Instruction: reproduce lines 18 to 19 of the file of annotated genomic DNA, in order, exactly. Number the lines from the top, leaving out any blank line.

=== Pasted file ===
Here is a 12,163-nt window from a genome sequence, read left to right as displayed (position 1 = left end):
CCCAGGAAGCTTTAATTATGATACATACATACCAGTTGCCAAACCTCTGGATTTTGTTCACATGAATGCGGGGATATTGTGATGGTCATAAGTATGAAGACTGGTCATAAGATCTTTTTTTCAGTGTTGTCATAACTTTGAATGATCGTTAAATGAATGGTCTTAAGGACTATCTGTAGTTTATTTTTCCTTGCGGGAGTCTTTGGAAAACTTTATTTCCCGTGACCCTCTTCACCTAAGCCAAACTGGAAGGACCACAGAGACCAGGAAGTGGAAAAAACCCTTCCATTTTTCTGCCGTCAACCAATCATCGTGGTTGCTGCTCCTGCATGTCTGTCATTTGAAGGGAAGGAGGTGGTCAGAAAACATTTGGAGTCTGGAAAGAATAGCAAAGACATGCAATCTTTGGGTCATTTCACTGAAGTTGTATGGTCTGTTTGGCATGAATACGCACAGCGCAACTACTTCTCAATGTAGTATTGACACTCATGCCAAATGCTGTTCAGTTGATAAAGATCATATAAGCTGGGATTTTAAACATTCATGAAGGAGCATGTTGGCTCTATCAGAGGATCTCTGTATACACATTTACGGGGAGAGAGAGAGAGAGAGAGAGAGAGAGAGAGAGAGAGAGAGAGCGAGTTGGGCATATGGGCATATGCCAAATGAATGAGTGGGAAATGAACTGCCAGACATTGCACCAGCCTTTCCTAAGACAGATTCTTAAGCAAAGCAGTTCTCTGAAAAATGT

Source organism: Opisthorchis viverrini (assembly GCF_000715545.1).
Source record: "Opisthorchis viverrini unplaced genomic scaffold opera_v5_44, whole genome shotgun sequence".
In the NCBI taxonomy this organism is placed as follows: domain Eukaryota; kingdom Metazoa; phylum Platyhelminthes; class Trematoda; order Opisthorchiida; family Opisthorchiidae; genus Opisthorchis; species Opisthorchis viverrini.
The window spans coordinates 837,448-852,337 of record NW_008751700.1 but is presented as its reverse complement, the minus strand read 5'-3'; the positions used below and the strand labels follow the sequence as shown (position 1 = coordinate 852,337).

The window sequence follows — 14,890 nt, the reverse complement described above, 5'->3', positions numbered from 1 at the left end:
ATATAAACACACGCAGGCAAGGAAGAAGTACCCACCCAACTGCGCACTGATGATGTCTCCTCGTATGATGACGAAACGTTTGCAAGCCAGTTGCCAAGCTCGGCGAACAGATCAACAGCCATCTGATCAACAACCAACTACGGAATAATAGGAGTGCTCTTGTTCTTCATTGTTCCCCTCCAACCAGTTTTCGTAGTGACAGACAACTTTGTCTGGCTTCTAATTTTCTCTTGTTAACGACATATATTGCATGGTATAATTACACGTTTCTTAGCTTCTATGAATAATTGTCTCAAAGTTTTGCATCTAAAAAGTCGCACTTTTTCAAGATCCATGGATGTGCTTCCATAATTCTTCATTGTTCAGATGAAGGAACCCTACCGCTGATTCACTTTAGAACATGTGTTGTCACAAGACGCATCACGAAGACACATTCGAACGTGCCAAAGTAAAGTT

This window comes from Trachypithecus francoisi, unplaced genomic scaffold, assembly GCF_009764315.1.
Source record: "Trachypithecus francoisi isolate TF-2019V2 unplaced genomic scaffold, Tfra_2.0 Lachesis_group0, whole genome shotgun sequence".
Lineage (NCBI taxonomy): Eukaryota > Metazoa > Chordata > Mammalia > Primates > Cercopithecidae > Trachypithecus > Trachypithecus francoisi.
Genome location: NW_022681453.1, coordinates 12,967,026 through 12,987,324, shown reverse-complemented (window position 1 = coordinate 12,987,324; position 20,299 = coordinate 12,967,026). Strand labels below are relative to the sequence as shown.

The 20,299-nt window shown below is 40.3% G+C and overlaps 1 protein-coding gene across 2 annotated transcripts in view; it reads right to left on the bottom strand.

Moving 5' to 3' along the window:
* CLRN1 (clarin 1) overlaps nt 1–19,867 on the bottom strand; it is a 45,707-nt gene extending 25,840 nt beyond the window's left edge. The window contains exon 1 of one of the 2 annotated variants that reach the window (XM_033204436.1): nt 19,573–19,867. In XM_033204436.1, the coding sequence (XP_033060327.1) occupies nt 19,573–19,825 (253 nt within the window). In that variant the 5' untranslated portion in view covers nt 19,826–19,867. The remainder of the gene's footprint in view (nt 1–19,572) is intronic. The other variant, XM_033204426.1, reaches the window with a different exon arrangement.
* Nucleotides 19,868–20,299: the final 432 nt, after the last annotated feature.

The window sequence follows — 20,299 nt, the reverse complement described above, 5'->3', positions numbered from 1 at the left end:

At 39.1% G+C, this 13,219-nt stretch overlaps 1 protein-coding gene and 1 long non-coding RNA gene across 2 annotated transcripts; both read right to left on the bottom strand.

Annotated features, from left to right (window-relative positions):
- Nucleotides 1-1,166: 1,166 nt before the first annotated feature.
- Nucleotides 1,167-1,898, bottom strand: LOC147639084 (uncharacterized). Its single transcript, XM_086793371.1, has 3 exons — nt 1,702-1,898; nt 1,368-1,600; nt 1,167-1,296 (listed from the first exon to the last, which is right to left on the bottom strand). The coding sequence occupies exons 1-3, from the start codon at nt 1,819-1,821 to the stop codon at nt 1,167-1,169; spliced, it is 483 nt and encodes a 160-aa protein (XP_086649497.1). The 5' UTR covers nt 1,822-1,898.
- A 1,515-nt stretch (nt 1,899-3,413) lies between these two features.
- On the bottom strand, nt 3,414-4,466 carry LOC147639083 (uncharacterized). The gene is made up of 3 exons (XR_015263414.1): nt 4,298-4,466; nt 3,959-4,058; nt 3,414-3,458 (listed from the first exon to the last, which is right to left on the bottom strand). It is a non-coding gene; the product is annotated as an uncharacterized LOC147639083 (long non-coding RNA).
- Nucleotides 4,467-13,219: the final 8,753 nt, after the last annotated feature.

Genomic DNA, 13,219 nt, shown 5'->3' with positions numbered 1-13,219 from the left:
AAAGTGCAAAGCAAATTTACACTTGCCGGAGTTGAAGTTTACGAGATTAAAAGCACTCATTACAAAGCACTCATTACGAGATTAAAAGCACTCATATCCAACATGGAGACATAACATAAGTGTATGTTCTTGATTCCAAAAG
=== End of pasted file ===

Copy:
At 39.1% G+C, this 13,219-nt stretch overlaps 1 protein-coding gene and 1 long non-coding RNA gene across 2 annotated transcripts; both read right to left on the bottom strand.

Annotated features, from left to right (window-relative positions):